One of the more dangerous attacks is what we identify in our Krav Maga curriculum as headlocks from behind. Basic Level Two includes three variations.
These assaults are particularly dangerous as they are from behind, making prevention extremely difficult. You are very likely to feel the attack before you see it. Also, the first two holds cut off air or blood flow to the brain which could lead to loss of consciousness or worse. The latter – hand covering mouth – might cut off air but is most often a technique used to prevent the victim from yelling for help.
In these situations, the attacker is likely pulling you backward. Why? Because he often wants to bring somewhere else or to the ground. Escaping these holds is very challenging. Let’s look at each one. For the sake of clarity, we will assume the attacker is right-handed, meaning his hand and wrist will be on the left side of your head.
Arm-bar on front of the throat (windpipe): The primary problem is getting air. We also want to turn to face the attacker to avoid being pulled backward or down. To do this we throw both hands over your left shoulder, fingers flexed with the intent of hitting eyes and distracting the attacker. This motion also begins our body turn as we are pivoting on our right foot. On the recoil, we are plucking at his hands/wrist to get air. As we pluck, our elbows pull straight down, close to our body. We want to turn around so as not to have our back to him, to avoid being pulled back or to the ground, and to facilitate the release of the hold by using our core strength (via the body turn). As we turn and release we knee and strike as needed to get away.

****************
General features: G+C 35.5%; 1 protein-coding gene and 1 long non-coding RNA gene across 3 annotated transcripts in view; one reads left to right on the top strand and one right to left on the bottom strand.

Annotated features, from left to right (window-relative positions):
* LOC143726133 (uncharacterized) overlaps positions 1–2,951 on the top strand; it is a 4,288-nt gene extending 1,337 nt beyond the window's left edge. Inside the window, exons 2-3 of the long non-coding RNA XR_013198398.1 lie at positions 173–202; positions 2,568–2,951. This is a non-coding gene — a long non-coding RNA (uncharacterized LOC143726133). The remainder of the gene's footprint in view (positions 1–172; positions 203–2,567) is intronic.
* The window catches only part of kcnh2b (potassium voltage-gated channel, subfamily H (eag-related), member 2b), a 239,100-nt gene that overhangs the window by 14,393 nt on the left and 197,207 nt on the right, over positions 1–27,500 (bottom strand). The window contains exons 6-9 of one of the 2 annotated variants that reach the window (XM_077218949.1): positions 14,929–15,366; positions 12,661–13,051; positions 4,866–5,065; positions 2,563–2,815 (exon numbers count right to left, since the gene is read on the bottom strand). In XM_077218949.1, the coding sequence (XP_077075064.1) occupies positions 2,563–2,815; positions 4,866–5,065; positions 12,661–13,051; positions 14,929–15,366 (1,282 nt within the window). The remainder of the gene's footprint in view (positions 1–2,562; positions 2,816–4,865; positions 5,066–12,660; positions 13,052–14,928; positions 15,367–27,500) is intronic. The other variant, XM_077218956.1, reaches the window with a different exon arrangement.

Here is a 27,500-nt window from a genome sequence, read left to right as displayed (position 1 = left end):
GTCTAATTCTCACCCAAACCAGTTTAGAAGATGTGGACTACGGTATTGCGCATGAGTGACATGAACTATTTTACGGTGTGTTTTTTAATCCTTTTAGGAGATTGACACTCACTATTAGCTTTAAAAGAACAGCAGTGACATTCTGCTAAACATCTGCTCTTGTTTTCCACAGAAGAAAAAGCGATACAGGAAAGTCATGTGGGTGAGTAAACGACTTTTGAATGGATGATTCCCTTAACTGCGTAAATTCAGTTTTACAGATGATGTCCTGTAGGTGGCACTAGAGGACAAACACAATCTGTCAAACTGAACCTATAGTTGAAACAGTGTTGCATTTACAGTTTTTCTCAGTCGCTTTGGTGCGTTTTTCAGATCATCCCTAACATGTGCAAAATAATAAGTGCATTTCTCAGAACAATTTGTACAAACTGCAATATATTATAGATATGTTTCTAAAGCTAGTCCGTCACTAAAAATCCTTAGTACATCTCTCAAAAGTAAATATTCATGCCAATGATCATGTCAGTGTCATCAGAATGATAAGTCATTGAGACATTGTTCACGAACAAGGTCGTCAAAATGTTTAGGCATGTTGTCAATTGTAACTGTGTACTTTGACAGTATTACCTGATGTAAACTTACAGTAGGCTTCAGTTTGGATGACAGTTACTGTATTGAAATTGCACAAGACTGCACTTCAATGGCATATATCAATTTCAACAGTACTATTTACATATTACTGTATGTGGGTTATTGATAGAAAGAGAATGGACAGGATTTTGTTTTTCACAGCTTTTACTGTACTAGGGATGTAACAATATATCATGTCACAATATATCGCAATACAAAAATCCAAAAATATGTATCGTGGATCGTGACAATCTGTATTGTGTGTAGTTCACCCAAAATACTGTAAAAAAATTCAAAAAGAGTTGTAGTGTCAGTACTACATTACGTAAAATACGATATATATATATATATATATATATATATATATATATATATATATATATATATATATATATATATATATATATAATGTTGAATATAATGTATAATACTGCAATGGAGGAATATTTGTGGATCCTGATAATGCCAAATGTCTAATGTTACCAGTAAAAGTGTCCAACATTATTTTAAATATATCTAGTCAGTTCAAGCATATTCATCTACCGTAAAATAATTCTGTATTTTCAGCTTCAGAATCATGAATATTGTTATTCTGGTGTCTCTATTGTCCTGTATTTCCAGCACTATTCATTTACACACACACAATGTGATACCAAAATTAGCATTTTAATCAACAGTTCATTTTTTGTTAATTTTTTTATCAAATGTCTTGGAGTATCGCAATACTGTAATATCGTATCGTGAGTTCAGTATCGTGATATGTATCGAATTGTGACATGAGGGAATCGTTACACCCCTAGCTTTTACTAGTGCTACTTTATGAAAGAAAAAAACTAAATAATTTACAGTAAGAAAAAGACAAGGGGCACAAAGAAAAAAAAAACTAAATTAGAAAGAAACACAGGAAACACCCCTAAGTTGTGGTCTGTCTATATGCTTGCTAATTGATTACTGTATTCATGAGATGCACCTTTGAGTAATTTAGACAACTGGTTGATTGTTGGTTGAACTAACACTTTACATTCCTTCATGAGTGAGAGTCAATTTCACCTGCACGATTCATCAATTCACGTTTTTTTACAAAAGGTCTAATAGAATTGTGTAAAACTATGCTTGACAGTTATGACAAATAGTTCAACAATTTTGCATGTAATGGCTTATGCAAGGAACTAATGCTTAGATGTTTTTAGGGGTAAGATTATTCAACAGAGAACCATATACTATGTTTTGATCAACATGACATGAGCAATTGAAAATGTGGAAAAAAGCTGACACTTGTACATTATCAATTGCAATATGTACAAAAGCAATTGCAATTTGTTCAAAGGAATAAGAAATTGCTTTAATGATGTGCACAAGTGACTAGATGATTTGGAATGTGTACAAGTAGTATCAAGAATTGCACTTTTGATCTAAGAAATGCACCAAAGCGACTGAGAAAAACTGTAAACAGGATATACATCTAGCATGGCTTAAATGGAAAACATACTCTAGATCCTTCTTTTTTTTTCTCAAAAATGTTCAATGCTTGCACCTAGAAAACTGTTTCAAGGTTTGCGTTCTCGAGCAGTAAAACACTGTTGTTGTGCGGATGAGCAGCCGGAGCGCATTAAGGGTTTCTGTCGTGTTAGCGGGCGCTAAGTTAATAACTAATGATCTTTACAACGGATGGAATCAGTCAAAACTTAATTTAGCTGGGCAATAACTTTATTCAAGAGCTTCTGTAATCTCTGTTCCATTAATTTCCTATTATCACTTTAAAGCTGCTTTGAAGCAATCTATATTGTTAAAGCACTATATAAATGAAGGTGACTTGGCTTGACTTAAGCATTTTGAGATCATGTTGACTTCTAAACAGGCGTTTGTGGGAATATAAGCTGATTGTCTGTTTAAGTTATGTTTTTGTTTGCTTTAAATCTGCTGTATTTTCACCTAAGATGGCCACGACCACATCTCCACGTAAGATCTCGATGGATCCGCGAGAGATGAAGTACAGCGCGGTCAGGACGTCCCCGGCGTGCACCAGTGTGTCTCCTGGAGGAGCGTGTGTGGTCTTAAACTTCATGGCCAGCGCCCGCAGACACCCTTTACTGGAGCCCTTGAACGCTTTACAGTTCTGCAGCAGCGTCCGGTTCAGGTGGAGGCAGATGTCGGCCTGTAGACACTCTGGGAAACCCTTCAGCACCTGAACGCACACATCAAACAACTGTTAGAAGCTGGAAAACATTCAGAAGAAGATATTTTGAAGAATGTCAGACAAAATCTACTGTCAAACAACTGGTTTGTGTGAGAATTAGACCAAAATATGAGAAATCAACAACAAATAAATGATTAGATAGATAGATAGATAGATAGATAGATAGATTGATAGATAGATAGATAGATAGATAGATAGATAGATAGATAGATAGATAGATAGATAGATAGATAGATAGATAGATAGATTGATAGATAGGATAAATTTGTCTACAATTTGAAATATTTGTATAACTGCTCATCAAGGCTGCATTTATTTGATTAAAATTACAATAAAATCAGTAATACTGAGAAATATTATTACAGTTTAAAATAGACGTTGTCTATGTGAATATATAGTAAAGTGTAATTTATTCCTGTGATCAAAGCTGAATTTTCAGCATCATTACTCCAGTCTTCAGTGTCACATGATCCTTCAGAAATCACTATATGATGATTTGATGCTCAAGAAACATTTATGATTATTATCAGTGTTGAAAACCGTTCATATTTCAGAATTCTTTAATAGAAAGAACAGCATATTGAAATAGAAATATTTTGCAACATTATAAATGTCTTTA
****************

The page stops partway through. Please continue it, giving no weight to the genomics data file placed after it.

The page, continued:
Arm-bar on the neck (carotid artery): This attack restricts the flow of blood to the brain. The attacker’s arm is in a V position, putting pressure on the carotid artery on the side of your neck. Compared to the attack on the windpipe his right hand is further back on the left side of your head. This means you will be reaching with both hands but the primary pluck is with the left hand. The right hand might anchor on the left forearm for support. As you pluck your left elbow is coming down on your left side. Turn as you would for the windpipe attack, strike, scan and leave.
Hand Over Mouth: Here, the attacker is covering the mouth to prevent you from yelling for help. You can likely still breathe and have blood flow to the brain. Bring both hands to the hand(s) covering your mouth holding tight and turn as fast as possible. It is the body turn rather than your hands that facilitate the release. The attacker might threaten you e.g. don’t yell or I will kill you. If he tries to take you somewhere else don’t go. Fight!
These attacks are very dangerous as they are essentially ambush attacks that catch us by surprise. During training, it is essential to learn to identify (by feel), and defend against, these attacks as soon as possible. Consistent and focused training can better your chances of surviving.
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